Cuban music, famously vibrant, is a marriage of African rhythms, expressed in percussion instruments, and the Spanish guitar. It is accompanied by an equally strong tradition of dance.
Tradition and roots
There are four basic elements out of which all the other forms have grown. First of these is the rumba, one of the original black dances, which transferred from the plantations to the city slums around the end of the 19th century. Originating in eastern Cuba, son is the music out of which salsa was born. Buena Vista Social Club brought son to worldwide attention, while Los Van Van have long been the most popular exponents of salsa. Danzón was originally ballroom dance music and was the source for the cha-cha-cha, invented in 1948. The fourth tradition is trova, the itinerant troubadour singing ballads, which has been transformed post-Revolution into the nueva trova and made famous by singers such as Pablo Milanés and Silvio Rodríguez. The new tradition adds politics and everyday concerns to the romantic themes.
There are many other styles, such as the guajira (the most famous example of which is the song, ‘Guantanamera’), tumba francesa drumming and dancing, and Afro-Cuban jazz, performed by internationally renowned artists like Irakere and Arturo Sandoval.
Rhythm, ritual and reggaeton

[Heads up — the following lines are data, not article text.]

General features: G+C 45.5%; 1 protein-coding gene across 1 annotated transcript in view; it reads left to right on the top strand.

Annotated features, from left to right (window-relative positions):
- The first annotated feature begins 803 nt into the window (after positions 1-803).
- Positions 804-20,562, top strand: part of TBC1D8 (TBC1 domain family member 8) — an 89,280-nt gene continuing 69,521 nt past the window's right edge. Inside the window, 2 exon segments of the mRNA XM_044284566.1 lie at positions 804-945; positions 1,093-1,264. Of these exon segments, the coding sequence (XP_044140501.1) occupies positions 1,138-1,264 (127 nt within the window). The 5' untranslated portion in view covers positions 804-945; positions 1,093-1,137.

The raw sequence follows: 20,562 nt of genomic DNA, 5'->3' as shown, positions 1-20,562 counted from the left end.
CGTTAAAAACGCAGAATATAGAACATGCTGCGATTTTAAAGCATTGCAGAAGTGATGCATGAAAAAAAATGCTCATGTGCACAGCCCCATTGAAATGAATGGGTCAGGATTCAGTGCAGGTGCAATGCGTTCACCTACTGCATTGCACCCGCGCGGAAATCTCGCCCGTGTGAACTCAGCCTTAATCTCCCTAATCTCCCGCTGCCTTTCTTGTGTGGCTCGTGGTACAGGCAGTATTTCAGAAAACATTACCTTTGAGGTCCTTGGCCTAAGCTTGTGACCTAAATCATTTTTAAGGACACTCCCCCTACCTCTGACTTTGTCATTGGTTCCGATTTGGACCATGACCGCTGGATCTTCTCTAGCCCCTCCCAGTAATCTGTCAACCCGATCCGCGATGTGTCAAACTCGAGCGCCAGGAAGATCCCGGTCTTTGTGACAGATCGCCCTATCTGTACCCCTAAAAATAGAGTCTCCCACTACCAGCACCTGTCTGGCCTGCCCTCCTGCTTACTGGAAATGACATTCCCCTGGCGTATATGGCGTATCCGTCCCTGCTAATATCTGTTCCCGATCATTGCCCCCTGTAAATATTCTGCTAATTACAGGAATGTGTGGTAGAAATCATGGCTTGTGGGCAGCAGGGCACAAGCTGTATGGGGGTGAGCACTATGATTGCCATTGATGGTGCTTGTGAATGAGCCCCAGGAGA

From traditional son to Cuban rap via jazz and salsa, drums beat out the rhythm of the island’s Afro-Caribbean heritage. The sacred cueros batá (the three drums used in Santería rites) have been incorporated into mainstream bands, while performances of Yoruba and Congo devotional and profane song and dance are colourful spectacles, with Cubans fervidly chorusing the Santero chants and swaying to the infectious guaguancó. Carnival festivities are exuberant and colourful: the best is in Santiago in July, when rum-fuelled revellers take to the streets to dance the conga to earsplitting drum music. More recently, reggaeton, a fusion of reggae, rap, Latin and electronic rhythms, has taken dance floors by storm, despite official reservations about its ‘neoliberal’ influence. It is street music with raunchy lyrics and a sensual beat, hugely popular with young Cubans. Cuban reggaeton can’t be found in shops, nor on the radio; it is recorded independently at makeshift studios in people’s homes and is distributed via home-made CDs and flash memory sticks. However, it is not a subversive political movement, and one artist, Yoandys ‘Baby’ Lores, has even composed a song, ‘Creo’ (I believe), dedicated to Fidel Castro. Venues In every town there is a Casa de la Trova, where you can find old-timers crooning the traditional songs, and a club or disco where the local youth party until the small hours. Bars are patrolled by trios, or other small groups, playing all the old favourites and tunes on request while trying to sell their CDs. The Casa de Cultura in any town is always a good place to find out about local concerts and other events, which are often held in the open air, even in the atmospheric shell of a ruined building awaiting funds for restoration.